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JP Morgan 3Q12 - US housing recovery?

by William Arnold | Oct 17, 2012

JP Morgan  reported record net income of US$5.7bn which it attributed to strong business performance across the company's major business lines. This result was also supported by the housing recovery in the US with the CEO, Jamie Dimon stating that the housing market "has turned a corner."  He noted however, that the bank was still seeing a high level of souring mortgage loans, and said he expects high default-related expenses "for a while longer."

The bank gave few details on the surprise US$6bn trading loss that dominated its previous earnings report. The Chief Investment Office (CIO), the proprietary trade unit responsible for the losses, took another US$449m loss on that portfolio.  However the bank said that the positions at the CIO had finally "closed out".


Net income was US$5.7bn up 34% from the prior year (including a negative debt valuation adjustment of US$211m and a gain on trust preferred capital debt securities (TruPS) redemption of US$888m). The solid result was mostly due to stronger investment banking revenue, largely because of strong debt underwriting results and favourable year over year comparisons.  Retail financial services benefitted from continued strong mortgage volume, reflecting historically low mortgage rates and high margins (see Figure 1 below).

Figure 1

Investment Bank Net income was US$1.6bn, down 4% from the prior year. These results reflected higher non interest expense and lower net revenue, largely offset by a benefit from the provision for credit losses compared. Net revenue was flat at US$6.3bnversus US$6.4bn in the prior year. Net revenue included a US$211m loss from a debt valuation adjustment on certain structured and derivative liabilities resulting from the tightening of the bank’s credit spreads compared with a gain of US$1.9bn in the prior year.

Retail Financial Services Net income was US$1.4bn, compared with $1.2bn in the prior year. Net revenue was up 6% to $8.0bn. Net interest income was $3.9bn, down 5%, driven by lower deposit margins and lower loan balances due to portfolio run-off, largely offset by higher deposit balances. Non interest revenue was US$4.1bn, up 19%, driven by higher mortgage fees partially offset by lower debit card revenue.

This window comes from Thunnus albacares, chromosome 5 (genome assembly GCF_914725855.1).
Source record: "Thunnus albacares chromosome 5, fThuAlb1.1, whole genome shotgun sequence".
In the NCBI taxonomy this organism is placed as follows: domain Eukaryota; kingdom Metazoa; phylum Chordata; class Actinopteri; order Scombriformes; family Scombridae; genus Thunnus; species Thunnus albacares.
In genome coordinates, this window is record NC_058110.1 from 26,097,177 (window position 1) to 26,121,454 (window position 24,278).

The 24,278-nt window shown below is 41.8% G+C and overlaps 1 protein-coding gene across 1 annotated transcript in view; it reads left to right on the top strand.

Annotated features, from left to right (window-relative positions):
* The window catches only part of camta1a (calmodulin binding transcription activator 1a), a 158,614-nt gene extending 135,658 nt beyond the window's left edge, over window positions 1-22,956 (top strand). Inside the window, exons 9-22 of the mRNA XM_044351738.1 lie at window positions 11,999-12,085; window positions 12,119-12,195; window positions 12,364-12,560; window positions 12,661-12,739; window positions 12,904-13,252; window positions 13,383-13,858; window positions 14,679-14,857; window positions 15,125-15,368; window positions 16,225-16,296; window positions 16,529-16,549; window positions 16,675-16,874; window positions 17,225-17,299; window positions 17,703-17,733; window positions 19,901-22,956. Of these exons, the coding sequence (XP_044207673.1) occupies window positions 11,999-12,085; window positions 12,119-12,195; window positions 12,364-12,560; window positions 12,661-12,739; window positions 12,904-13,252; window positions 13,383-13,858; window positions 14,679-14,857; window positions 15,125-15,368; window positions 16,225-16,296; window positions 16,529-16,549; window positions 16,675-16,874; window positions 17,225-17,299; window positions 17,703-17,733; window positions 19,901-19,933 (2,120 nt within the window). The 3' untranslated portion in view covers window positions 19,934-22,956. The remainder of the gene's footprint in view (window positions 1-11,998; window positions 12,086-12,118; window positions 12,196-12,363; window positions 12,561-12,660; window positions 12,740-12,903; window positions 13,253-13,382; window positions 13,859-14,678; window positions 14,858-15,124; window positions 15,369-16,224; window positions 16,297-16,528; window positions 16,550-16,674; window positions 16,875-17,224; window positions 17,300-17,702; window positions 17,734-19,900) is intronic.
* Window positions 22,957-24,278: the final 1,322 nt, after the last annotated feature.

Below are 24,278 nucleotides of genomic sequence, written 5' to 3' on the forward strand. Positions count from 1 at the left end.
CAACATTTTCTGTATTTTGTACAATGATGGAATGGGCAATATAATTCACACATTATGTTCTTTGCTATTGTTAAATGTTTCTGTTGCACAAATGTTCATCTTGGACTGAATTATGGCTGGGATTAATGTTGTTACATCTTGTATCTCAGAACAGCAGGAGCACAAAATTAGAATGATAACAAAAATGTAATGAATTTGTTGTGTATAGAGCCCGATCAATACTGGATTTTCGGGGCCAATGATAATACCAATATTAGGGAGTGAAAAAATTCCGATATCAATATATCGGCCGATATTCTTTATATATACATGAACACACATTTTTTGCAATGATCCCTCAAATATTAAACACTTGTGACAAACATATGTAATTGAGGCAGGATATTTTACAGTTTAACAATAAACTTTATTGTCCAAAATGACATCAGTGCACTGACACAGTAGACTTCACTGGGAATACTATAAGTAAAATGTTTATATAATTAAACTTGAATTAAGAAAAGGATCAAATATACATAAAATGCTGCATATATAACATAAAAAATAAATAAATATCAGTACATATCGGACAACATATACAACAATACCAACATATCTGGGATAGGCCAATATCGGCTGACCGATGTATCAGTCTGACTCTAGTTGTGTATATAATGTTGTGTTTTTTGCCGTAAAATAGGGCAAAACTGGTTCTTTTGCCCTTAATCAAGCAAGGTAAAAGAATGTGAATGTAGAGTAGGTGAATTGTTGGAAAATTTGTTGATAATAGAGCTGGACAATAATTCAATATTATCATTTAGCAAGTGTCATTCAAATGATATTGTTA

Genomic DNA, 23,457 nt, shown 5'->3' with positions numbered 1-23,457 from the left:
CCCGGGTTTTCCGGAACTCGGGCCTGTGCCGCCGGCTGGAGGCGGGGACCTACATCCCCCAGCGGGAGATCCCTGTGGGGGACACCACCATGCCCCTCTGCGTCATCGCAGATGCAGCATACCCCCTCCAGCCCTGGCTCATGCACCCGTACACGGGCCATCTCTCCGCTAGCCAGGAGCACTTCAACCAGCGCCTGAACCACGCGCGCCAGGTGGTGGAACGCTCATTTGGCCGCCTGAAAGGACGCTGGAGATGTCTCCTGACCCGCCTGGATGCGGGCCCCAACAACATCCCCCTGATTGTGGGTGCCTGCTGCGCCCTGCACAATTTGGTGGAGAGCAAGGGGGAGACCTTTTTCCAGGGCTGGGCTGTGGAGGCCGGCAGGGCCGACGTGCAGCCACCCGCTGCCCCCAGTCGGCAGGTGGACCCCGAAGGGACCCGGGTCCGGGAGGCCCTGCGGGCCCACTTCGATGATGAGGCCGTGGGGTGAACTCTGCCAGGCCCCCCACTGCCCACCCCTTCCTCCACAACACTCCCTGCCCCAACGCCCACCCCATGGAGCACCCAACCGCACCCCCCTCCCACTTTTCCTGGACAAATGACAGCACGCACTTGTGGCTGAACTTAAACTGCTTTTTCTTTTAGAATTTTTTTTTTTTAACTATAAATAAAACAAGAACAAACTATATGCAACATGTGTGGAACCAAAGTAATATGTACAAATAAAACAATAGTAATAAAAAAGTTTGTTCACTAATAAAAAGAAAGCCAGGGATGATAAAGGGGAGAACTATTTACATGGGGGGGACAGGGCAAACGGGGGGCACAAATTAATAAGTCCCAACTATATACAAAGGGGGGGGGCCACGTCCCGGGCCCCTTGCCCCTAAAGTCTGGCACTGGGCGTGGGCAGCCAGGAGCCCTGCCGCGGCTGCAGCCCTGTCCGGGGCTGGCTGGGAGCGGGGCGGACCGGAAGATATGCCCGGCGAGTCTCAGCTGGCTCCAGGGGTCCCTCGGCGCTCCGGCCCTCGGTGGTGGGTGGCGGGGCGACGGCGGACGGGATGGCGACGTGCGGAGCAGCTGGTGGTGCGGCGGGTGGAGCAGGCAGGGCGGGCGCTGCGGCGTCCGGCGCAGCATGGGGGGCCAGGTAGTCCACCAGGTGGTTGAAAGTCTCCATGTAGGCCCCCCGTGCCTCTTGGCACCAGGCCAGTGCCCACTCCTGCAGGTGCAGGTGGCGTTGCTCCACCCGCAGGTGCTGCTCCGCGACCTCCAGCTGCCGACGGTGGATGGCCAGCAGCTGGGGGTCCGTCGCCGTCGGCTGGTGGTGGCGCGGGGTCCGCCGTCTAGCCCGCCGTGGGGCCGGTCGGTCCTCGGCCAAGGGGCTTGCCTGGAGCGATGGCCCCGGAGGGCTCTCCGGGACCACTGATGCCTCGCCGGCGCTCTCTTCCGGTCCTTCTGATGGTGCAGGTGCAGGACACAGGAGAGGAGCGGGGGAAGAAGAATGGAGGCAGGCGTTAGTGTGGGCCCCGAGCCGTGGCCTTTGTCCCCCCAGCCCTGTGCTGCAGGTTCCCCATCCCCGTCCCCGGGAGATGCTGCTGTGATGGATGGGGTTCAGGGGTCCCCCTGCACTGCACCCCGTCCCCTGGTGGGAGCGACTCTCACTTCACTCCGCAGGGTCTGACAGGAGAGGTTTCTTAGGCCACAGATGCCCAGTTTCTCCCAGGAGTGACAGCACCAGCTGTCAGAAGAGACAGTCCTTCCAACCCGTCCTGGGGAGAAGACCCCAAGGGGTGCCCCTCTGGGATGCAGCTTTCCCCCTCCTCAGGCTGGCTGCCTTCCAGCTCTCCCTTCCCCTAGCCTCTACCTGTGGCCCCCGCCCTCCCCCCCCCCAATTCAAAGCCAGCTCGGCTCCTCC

Card Services & Auto Net income was up 12% to US$954m.  The increase was driven by lower non interest expense and lower provision for credit losses, partially offset by lower net revenue.

Commercial Banking Net income was up 21% to US$690m. The improvement was driven by an increase in net revenue and lower provision for credit losses, partially offset by higher expense.

Treasury & Securities Services Net income was up 38% to US$420m.    

Asset Management Net income increased 15% to US$443m, reflecting higher net revenue, lower non interest expense and lower provision for credit losses.

Corporate/Private Equity  Net income improved to US$221m, compared with a net loss of US$645m in the prior year. Treasury and CIO reported net income of US$369m, compared with a net loss of US$94m in the prior year. Net revenue was US$713m, compared with net revenue of US$102m in the prior year. The current quarter revenue reflected US$888m of pretax gains related to the redemption of trust preferred capital debt securities (bought back at a discount).  

Credit quality/provisions

Source: FIIG Securities, Company report

Figure 2

Total provisions for credit losses decreased 26% from the previous year to US$1.8bn (see Figure 2). Total consumer provisions were US$1.9bn (down US$432m from the prior year) reflecting a US$900m reduction related to the mortgage portfolio due to improved delinquency trends and lower estimated losses. Consumer net charge-offs were US$2.8bn, compared with US$2.7bn in the prior year. The increase was primarily due to incremental charge-offs of US$825m for certain residential loans reported in accordance with regulatory guidance.

The wholesale provision recorded a benefit of US$63m compared with an expense of US$127m in the prior year. Wholesale net recoveries were US$34m, compared with net recoveries of US$151m in the prior year.

The bank’s non performing assets totalled US$12.5bn at September 30, 2012, up from the prior-quarter level of US$11.4bn and flat compared with the prior-year level of US$12.5bn.

Trading losses  Positively, risk from JPMorgan's synthetic credit portfolio, which resulted in significant trading losses in the first two quarters, has been significantly reduced. The portfolio generated only a modest loss in the third quarter.

An internal assessment of the company's risk management practices by its Board of Directors is underway.

PIIGS  PIIGS exposures remains manageable, but a worsening of the European crisis could still have a notable impact.


Table 1

The bank increased capitalisation over the quarter as shown in Table 1 above.  We also note that the bank estimates its Basel III Tier 1 common ratio at 8.4% up from 7.9% in the second quarter.

While JP Morgan ceased its share buyback program following losses in the CIO, they may resume such activity if it re-submits its capital plans and receives approval from the Federal Reserve - which it is likely to do in the coming months.

Recent issuance

Following the solid results, JP Morgan wasted no time in issuing debt. Overnight the bank issued US$2.25bn fixed rate 3 year bonds at T+77bps (approx AUD swap+95bps) and US$600m of 3yr FRNs at L+66bps.